Simone: I’ve been always passionate about inclusion and diversity, especially advocating for gender equality and fighting against racism. I think a lot of this stems from my upbringing. I was born in Brazil, and while the country is composed of amazing, happy people, I recognize the ample opportunity to learn about and address forms of discrimination like sexism and racism that are rooted in our country’s history.

So, when I heard Zebra was forming the Women’s Inclusion Network in 2018, I immediately raised my hand to participate. I wanted to share my knowledge and experiences as a Brazilian woman and also from my previous employers where I was an active member of employee resource groups. Additionally, I knew it was a way for me to learn from others, both my peers and professionals, who study these topics.

Your Edge Blog Team: WIN Latin America recently hosted an event with Gabriela Guevara, a guest speaker from Universidad Iberoamericana. What did you learn from the dialogue that occurred during this event?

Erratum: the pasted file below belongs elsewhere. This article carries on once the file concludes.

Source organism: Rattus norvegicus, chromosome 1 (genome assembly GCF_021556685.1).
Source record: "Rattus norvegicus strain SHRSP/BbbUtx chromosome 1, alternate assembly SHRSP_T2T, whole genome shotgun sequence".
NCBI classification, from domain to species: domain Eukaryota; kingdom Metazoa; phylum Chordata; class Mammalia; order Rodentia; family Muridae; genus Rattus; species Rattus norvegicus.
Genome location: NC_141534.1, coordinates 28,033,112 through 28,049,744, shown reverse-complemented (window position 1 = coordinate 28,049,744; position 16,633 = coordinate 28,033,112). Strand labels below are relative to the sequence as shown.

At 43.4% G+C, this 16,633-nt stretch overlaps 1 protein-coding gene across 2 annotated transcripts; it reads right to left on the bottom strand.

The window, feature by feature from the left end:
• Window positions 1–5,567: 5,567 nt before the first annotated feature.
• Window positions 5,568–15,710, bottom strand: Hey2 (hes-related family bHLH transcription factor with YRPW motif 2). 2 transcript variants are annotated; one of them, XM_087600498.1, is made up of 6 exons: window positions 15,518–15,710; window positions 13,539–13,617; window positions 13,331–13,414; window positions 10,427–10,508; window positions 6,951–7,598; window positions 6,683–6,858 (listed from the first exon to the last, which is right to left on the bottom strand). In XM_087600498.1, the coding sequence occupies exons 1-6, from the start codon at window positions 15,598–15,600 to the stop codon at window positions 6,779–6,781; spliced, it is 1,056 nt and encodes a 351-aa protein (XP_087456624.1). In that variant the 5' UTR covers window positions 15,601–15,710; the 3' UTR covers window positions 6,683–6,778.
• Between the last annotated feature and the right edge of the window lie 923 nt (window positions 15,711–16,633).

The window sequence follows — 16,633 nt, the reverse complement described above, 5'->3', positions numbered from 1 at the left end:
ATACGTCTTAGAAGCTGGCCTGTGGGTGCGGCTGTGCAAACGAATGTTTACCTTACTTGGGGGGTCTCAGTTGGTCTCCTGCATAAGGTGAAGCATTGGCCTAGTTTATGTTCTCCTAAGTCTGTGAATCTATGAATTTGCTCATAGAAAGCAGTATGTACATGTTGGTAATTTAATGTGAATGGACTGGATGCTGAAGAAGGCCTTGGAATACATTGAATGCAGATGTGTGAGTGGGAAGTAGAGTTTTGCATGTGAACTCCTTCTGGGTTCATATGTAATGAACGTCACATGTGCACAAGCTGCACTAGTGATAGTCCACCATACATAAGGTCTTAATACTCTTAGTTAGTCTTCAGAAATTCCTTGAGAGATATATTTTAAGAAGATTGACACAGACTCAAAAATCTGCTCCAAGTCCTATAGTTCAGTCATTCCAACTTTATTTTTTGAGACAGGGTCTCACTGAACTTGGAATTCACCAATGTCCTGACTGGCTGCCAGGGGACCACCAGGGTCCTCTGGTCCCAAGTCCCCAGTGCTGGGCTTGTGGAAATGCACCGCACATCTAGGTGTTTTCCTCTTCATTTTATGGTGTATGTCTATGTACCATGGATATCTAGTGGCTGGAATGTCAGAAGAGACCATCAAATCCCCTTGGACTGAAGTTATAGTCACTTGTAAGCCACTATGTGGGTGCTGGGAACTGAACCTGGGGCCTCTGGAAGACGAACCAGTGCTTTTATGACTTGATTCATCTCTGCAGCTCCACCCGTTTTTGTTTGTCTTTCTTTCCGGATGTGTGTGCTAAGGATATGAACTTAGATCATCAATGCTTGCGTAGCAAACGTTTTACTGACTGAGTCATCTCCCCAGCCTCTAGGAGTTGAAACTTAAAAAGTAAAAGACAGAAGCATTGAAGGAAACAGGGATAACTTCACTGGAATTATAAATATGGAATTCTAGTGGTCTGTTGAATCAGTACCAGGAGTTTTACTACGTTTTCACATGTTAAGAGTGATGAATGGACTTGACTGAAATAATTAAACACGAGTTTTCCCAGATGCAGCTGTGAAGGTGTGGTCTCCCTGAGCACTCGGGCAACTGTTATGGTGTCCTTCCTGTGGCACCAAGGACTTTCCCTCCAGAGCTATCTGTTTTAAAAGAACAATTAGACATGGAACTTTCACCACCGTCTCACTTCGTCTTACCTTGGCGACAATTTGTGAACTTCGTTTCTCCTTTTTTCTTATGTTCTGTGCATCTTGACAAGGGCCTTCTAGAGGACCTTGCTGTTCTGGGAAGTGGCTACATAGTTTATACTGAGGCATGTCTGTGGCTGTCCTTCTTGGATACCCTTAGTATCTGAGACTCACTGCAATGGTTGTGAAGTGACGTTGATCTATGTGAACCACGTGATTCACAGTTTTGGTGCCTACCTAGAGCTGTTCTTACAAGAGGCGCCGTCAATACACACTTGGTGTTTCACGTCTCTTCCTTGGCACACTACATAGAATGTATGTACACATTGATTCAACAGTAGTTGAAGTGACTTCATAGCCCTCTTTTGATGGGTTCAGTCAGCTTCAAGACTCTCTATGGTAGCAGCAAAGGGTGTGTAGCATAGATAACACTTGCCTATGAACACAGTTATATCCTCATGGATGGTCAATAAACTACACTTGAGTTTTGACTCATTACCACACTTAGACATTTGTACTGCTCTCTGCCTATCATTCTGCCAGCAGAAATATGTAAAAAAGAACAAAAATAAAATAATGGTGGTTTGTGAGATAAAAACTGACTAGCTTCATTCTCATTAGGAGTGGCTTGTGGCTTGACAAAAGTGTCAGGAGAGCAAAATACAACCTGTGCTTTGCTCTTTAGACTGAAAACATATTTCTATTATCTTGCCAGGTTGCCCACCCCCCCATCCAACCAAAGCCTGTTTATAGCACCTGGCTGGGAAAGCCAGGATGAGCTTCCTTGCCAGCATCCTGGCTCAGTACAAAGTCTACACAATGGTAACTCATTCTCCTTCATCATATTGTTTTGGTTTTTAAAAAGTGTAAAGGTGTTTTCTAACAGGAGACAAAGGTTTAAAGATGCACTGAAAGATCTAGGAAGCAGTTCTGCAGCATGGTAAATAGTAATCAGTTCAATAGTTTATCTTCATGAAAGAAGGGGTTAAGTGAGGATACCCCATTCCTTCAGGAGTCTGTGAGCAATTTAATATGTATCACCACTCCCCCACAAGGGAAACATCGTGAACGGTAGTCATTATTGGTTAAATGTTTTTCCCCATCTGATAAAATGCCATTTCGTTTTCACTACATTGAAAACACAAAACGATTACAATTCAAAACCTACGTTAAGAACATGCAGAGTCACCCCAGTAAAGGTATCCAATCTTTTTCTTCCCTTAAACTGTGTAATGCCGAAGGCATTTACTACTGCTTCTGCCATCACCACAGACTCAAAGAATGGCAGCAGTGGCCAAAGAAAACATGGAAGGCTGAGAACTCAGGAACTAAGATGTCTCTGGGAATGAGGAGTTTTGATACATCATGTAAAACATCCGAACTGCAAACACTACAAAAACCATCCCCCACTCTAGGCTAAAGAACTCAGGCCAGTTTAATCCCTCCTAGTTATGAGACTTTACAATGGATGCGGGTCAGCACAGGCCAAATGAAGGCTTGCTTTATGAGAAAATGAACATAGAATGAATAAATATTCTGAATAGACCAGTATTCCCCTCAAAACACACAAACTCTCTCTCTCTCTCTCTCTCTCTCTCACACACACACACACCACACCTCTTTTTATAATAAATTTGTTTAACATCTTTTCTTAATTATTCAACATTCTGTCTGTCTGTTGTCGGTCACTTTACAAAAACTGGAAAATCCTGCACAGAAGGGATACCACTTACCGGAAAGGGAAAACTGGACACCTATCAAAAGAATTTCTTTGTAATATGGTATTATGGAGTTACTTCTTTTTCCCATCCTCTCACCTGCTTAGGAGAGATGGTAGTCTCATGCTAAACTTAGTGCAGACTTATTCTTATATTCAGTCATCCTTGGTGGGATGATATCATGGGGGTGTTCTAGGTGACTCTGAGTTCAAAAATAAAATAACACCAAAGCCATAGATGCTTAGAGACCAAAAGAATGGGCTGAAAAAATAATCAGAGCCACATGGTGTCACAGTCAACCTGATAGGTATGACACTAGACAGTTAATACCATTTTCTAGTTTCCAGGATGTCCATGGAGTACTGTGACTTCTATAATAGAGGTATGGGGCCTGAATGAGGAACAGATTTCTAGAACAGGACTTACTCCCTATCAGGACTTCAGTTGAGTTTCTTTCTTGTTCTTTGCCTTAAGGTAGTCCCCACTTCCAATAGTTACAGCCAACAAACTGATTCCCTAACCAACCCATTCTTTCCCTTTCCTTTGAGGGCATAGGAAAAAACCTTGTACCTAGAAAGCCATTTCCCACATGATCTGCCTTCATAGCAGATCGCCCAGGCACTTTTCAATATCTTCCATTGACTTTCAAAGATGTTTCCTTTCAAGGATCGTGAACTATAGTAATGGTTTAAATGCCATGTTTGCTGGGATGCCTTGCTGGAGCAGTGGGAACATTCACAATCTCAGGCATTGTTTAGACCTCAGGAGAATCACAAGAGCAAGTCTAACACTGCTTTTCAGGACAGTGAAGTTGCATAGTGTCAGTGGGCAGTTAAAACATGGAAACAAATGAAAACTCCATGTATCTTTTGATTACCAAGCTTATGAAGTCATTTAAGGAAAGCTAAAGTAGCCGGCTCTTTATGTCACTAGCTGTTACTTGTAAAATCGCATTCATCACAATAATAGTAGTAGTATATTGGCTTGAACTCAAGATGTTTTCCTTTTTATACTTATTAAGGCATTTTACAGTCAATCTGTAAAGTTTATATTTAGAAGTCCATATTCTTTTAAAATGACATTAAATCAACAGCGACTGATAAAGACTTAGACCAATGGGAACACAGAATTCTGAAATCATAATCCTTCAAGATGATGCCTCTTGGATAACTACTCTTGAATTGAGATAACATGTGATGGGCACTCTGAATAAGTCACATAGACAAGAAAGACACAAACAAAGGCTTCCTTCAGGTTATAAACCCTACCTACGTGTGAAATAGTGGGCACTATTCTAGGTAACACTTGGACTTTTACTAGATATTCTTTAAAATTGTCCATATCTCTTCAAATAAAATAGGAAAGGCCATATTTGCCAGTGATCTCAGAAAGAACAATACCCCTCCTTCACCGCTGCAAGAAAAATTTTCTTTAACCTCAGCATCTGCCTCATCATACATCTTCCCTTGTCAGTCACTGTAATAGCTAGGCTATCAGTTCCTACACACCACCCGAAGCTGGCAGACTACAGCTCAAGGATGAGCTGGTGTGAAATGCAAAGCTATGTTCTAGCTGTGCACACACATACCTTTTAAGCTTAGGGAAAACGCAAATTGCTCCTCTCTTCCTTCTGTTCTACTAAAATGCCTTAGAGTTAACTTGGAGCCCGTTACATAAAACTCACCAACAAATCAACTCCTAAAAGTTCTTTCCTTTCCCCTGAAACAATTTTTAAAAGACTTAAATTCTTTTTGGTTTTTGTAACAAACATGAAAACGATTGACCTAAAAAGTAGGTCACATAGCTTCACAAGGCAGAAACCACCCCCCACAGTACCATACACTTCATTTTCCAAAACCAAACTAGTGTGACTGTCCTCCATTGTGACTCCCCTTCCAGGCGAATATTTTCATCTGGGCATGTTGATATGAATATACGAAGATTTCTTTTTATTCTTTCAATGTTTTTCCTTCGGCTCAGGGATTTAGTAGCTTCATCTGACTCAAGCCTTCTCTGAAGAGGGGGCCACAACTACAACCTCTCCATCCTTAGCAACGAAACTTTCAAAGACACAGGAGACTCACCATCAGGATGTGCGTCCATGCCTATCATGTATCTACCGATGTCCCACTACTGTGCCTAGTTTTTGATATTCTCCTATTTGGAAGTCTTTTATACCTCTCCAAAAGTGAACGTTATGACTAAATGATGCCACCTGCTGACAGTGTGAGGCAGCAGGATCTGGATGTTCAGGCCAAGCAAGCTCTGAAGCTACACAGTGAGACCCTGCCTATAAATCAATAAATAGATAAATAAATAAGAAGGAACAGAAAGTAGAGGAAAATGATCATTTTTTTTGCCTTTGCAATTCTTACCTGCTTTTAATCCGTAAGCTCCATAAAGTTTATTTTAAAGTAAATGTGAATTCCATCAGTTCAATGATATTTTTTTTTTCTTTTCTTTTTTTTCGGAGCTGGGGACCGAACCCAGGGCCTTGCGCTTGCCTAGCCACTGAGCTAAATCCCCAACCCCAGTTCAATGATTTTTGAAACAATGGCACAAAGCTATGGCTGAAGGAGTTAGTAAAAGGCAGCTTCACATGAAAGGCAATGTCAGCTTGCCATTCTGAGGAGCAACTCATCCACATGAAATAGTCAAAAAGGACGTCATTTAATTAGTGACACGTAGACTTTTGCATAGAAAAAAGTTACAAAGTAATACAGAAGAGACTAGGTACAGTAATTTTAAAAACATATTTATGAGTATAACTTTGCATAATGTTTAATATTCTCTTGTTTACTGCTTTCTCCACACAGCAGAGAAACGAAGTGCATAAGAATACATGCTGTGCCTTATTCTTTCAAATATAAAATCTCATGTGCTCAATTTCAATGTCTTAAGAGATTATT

Simone: In honor of Women’s History Month and International Women’s Day, Gabriela was invited to explain how aspects of society have been constructed around gender. She spoke about “micromachismo,” a term that loosely translates to the everyday instance of male chauvinism (the belief that men are superior to all genders). Examples of these subtle acts or microaggressions include expectations that women are to be domestic caretakers and respect the men in a household on the basis of their gender alone. There’s also a tendency among men to spread their legs and take up more space while sitting in public spaces. Gabriela explained that these notions are taught starting in childhood – boys don’t cry, boys are strong. Boys wear blue, girls wear pink. As we move into adulthood and then parenthood, our surroundings only further enforce these ideas. For example, it is far more common to find a diaper changing station in a women’s public restroom. Further, these gendered acts are built into personal finances in this region. At a restaurant, it’s more likely for the server to present the bill to a man at the table. Men generally make more money than women for the same work, and some men believe women should depend on them financially. This last expectation alone strips women of their independence. This makes it more difficult for women to leave if they become victims of domestic abuse.